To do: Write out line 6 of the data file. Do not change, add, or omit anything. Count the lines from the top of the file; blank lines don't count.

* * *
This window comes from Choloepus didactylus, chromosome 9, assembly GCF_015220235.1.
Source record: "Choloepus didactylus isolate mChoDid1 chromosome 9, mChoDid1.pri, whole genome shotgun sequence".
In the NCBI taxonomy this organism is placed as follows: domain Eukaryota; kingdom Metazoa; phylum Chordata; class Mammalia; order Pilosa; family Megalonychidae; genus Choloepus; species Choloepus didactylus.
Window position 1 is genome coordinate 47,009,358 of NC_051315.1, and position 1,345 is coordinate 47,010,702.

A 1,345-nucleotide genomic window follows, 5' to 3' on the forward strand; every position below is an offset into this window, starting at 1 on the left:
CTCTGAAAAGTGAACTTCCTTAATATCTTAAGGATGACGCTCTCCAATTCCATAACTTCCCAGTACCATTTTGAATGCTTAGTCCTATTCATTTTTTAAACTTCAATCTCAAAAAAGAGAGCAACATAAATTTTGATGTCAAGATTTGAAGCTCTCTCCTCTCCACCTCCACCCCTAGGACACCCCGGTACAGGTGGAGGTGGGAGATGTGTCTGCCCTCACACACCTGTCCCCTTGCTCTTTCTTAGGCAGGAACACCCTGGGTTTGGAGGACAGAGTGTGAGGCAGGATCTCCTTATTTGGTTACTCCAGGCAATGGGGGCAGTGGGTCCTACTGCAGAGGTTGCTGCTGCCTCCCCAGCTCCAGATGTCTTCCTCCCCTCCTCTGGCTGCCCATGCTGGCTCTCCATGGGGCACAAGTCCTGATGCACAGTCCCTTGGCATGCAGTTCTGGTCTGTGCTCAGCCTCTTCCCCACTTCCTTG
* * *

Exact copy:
CTCTGAAAAGTGAACTTCCTTAATATCTTAAGGATGACGCTCTCCAATTCCATAACTTCCCAGTACCATTTTGAATGCTTAGTCCTATTCATTTTTTAAACTTCAATCTCAAAAAAGAGAGCAACATAAATTTTGATGTCAAGATTTGAAGCTCTCTCCTCTCCACCTCCACCCCTAGGACACCCCGGTACAGGTGGAGGTGGGAGATGTGTCTGCCCTCACACACCTGTCCCCTTGCTCTTTCTTAGGCAGGAACACCCTGGGTTTGGAGGACAGAGTGTGAGGCAGGATCTCCTTATTTGGTTACTCCAGGCAATGGGGGCAGTGGGTCCTACTGCAGAGGTTGCTGCTGCCTCCCCAGCTCCAGATGTCTTCCTCCCCTCCTCTGGCTGCCCATGCTGGCTCTCCATGGGGCACAAGTCCTGATGCACAGTCCCTTGGCATGCAGTTCTGGTCTGTGCTCAGCCTCTTCCCCACTTCCTTG